By most metrics, Michigan’s low COVID-19 rate is evidence the pandemic’s spread has been stunted. But it took just eight days in an East Lansing bar to wash away all feelings of encouragement for Michigan’s governor. After reports of 22 new cases in Ingham County linked to Harper’s Restaurant and Brew Pub, one of several eateries neat Michigan State Campus, Gretchen Whitmer said she’s delayed moving the state into phase 5 of reopening.

“Right now, the numbers in most parts of the state have continued to look strong. There are a few blips that we are keeping our eye very close on. My hope was to move the rest of the state into phase 5 by the 4th of July – my hope was to do it this week. We’re not going to do it this week,” Whitmer told FOX 2’s Tim Skubick on Tuesday.

The news is a disappointing development for residents eager to get back to normal amid the pandemic. But it also represents a new precarious stage of Michigan’s fight against the coronavirus and likely a window into what the state can expect for the next few months. The balancing act the Whitmer Administration is performing requires an easing of restrictions on businesses while still maintaining the same emphasis on social distancing and reducing transmission.

If recent history can serve as any guide, it won’t be easy to do forever. Following a combustible April and May, when Michigan’s infection rate was among the highest in the country and its lockdown among the strictest – mass protests ensued in Lansing and multiple lawsuits alleging constitutional overreach were filed against the governor. 

However, Michigan’s outlook on COVID-19’s future is among the best in the country. It’s one of two states expected to contain the virus, which is a far cry from the 27 other states seeing increasing infection rates. In Texas, it’s daily infection rate has more than doubled in the last week, prompting its governor to ask residents to stay in their homes. After a lull in new cases in Florida when fewer than 1,000 new tests came back positive a day, more than 4,000 newly confirmed COVID-19 cases were reported on June 20. In Arizona, which is home to some of the worst outbreaks in any state, it reached its highest levels yet.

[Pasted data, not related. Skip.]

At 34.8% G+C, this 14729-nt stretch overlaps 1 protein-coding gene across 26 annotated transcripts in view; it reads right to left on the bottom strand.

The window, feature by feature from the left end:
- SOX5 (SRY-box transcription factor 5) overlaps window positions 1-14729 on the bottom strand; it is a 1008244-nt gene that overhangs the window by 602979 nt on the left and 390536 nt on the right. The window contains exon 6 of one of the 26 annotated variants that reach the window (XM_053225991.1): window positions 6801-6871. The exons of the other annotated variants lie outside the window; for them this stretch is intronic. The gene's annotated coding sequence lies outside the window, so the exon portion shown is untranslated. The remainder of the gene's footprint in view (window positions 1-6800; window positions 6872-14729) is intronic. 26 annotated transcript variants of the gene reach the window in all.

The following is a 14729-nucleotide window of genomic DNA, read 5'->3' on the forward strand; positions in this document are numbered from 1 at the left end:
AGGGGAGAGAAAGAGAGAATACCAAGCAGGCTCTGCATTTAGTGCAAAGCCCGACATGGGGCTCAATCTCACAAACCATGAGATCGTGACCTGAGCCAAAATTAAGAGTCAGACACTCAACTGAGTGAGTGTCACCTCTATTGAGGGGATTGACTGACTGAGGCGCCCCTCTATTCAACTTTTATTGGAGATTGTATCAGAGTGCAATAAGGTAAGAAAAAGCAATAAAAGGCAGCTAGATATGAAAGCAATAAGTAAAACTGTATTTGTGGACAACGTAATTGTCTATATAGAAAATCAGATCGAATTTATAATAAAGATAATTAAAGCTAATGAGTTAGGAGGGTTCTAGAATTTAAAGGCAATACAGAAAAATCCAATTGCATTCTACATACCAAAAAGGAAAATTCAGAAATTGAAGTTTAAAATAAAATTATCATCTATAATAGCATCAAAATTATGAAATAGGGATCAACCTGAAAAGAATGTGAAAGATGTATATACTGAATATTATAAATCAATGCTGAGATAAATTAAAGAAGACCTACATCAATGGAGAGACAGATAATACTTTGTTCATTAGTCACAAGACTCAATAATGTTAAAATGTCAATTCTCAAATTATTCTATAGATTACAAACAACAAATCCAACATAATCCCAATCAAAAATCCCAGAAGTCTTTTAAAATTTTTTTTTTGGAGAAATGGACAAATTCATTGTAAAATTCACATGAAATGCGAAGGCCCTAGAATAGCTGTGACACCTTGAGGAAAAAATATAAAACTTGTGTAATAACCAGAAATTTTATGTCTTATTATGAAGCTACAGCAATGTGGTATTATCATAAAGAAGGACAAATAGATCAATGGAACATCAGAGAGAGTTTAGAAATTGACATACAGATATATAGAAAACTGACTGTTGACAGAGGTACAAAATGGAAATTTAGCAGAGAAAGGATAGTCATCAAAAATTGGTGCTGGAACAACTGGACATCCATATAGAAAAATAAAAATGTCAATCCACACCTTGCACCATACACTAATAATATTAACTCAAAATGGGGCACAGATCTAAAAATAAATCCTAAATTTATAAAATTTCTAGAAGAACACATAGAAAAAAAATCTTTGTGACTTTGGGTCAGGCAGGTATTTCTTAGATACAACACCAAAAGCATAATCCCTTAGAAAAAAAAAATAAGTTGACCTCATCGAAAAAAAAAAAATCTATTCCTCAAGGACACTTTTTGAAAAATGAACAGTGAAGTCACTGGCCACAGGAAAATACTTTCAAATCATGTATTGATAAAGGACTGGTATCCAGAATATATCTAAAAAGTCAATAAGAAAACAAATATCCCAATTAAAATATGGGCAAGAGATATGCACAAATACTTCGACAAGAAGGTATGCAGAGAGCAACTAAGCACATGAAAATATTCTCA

In many ways, half of the country is getting a peek into what bulldozered through Michigan in early April when the state’s infection rate peaked and hospitalizations almost reached capacity. The vastly different timelines for coronavirus spread reveals the patchwork of solutions the country has adopted in fighting the virus. 

Michigan’s gradual crawl from out of its homes likely won’t continue on the 4th of July, the original date when Whitmer said Michigan could shift to phase 5. At that point, movie theaters, indoor gyms, personal services, and overnight camps would be allowed to restart. 

Whitmer did not specify when she would take the next step.

Another violent night in Detroit

After having their hands full over the weekend, Detroit Police officers had another busy Tuesday night and Wednesday morning. Police responded to five separate shootings throughout the city. They include:

  • Double shooting reported 17000 Block of Longview, where 15 markers for evidence were spotted and cops took a shotgun from a home
  • A shooting possibly involving a 17-year-old on Runyon Street
  • Non-fatal shooting on Chester Street around 11 p.m. The victim’s last known condition was critical